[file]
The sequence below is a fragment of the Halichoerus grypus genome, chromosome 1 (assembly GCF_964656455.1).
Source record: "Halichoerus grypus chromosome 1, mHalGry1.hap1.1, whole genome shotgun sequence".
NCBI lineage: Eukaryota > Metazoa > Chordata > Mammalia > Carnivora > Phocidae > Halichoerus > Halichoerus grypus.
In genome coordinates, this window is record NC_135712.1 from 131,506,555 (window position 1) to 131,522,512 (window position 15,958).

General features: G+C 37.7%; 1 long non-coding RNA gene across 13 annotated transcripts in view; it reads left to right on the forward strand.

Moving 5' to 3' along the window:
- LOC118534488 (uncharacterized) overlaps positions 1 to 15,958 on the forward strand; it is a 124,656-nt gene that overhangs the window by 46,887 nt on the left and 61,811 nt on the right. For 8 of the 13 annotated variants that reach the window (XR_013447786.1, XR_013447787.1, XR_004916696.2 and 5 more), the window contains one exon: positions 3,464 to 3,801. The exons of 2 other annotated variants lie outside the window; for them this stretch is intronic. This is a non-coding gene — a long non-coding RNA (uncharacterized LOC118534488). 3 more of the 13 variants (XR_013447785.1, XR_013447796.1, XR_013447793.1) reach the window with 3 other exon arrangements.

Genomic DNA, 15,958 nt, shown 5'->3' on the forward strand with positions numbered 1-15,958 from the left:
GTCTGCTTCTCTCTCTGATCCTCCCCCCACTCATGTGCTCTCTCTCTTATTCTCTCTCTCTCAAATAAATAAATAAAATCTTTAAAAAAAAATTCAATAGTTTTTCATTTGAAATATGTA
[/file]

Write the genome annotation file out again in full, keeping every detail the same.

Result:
The sequence below is a fragment of the Halichoerus grypus genome, chromosome 1 (assembly GCF_964656455.1).
Source record: "Halichoerus grypus chromosome 1, mHalGry1.hap1.1, whole genome shotgun sequence".
NCBI lineage: Eukaryota > Metazoa > Chordata > Mammalia > Carnivora > Phocidae > Halichoerus > Halichoerus grypus.
In genome coordinates, this window is record NC_135712.1 from 131,506,555 (window position 1) to 131,522,512 (window position 15,958).

General features: G+C 37.7%; 1 long non-coding RNA gene across 13 annotated transcripts in view; it reads left to right on the forward strand.

Moving 5' to 3' along the window:
- LOC118534488 (uncharacterized) overlaps positions 1 to 15,958 on the forward strand; it is a 124,656-nt gene that overhangs the window by 46,887 nt on the left and 61,811 nt on the right. For 8 of the 13 annotated variants that reach the window (XR_013447786.1, XR_013447787.1, XR_004916696.2 and 5 more), the window contains one exon: positions 3,464 to 3,801. The exons of 2 other annotated variants lie outside the window; for them this stretch is intronic. This is a non-coding gene — a long non-coding RNA (uncharacterized LOC118534488). 3 more of the 13 variants (XR_013447785.1, XR_013447796.1, XR_013447793.1) reach the window with 3 other exon arrangements.

Genomic DNA, 15,958 nt, shown 5'->3' on the forward strand with positions numbered 1-15,958 from the left:
GTCTGCTTCTCTCTCTGATCCTCCCCCCACTCATGTGCTCTCTCTCTTATTCTCTCTCTCTCAAATAAATAAATAAAATCTTTAAAAAAAAATTCAATAGTTTTTCATTTGAAATATGTA